It was from this same monastery that the monks who started the Saffron Revolution marched in August 2007, and it was from this monastery—which was visited by Burma’s opposition leader Aung San Suu Kyi in between periods of house arrest from 1989-2010—that Ottama launched his campaign against colonial rule.
Suu Kyi might not receive much of a welcome if she returns to Sittwe anytime soon, however. “Most Arakanese people are quite angry at Daw Aung San Suu Kyi,” said Shwe Maung, a teacher in Sittwe and central committee member of the Rakhine Nationalities Development Party, which has 16 representatives in Burma’s national-level parliament houses.
He was referring to the National League for Democracy (NLD) leader’s comments on June 6, when she spoke with Muslim leaders in Rangoon and called on Buddhists to “have sympathy for minorities.” “This was a mistake of hers,” says Shwe Maung, who nonetheless uses the honorific ‘Daw’ when referring to Suu Kyi.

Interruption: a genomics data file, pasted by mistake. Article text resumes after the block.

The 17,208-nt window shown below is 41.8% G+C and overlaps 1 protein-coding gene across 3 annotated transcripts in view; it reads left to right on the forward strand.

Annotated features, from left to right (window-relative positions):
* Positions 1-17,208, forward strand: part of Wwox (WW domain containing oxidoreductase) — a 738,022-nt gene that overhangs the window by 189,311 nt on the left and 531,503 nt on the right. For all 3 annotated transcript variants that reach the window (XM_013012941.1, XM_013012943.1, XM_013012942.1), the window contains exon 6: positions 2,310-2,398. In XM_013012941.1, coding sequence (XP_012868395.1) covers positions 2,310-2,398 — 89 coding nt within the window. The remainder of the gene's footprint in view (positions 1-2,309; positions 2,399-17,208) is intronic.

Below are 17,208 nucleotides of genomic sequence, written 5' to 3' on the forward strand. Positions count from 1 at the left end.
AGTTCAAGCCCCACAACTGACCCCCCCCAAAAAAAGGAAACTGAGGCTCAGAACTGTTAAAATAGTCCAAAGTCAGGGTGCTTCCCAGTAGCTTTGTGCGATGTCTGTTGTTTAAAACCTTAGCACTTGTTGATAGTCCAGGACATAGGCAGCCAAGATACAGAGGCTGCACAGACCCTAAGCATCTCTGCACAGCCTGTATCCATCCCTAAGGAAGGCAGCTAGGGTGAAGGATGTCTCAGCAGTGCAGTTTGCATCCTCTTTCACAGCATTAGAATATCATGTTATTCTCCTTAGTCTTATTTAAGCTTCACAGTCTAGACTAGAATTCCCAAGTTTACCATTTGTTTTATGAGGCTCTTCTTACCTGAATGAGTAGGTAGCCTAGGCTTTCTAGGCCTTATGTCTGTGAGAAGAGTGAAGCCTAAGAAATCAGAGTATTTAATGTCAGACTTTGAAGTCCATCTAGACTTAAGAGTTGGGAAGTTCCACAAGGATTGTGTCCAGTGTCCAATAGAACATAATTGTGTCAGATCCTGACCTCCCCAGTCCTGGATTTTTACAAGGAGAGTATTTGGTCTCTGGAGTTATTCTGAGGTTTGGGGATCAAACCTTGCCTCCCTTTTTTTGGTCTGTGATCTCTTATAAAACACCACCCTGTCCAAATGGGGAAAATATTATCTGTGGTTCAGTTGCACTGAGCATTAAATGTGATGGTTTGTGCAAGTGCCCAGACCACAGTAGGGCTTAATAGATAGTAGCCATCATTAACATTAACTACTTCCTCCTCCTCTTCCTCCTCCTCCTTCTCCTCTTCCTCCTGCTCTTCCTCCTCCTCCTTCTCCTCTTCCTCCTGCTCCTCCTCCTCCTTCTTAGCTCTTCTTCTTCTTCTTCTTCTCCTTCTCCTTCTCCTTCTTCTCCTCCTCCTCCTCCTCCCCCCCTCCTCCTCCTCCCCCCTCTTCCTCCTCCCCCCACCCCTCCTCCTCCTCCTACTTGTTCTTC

At the same time, however, Suu Kyi has been criticized by ethnic minority activists and human rights groups for not speaking out strongly enough on behalf of the Rohingya. Asked last week in Ireland whether the Rohingya were entitled to Burmese citizenship, Suu Kyi answered, “I don’t know.”
Most Arakanese are bluntly decisive about this question, however. During a 30 minute run-through of Arakanese history, listing aggression by invading Burmese and alleging historical atrocities carried out by “Bengali Muslims” on Arakanese, Shwe Maung let rip at Burmese authorities, saying that “because of bribes and corruption by immigration officials, Muslim Bengalis have been allowed to settle here.”